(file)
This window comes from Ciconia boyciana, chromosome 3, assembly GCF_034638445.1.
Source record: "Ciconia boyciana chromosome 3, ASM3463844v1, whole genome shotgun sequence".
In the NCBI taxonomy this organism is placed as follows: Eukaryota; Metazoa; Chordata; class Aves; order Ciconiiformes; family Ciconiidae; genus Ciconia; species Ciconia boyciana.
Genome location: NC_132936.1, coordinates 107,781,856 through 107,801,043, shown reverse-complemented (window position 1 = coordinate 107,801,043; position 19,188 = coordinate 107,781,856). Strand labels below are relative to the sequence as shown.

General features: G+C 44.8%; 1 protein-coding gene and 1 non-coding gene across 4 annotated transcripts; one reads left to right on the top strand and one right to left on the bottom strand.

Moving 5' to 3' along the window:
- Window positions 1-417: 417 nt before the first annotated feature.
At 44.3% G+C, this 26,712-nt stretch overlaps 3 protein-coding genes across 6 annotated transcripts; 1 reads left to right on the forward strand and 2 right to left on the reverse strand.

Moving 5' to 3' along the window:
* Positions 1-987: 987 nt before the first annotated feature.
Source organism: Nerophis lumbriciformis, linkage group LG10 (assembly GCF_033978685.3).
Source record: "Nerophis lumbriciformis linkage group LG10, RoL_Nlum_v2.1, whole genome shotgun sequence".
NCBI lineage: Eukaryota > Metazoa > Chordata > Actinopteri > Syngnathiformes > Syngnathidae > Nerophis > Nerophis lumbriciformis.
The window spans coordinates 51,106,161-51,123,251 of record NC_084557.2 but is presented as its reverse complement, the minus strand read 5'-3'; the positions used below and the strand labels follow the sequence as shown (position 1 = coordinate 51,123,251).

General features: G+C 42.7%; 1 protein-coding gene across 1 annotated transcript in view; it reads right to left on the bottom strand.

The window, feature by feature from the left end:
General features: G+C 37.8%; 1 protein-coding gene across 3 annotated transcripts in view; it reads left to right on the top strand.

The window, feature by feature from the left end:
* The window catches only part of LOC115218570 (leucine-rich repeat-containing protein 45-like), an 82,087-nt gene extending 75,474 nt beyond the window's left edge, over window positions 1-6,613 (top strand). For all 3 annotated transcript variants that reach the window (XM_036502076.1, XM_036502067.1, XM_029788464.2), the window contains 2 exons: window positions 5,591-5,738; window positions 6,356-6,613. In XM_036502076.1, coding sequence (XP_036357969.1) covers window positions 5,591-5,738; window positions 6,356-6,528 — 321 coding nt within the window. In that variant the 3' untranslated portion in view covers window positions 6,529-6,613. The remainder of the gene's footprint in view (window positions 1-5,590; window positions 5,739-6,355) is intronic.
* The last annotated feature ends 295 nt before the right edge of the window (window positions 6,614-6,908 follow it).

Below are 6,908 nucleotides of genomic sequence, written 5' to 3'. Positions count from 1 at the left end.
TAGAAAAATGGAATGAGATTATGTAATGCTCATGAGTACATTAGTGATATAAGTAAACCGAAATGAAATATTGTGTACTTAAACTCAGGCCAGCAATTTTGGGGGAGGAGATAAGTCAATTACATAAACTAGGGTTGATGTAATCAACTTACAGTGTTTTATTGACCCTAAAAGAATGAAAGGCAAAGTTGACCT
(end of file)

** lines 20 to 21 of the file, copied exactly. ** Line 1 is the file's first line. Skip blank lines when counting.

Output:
* The last annotated feature ends 295 nt before the right edge of the window (window positions 6,614-6,908 follow it).

Below are 6,908 nucleotides of genomic sequence, written 5' to 3'. Positions count from 1 at the left end.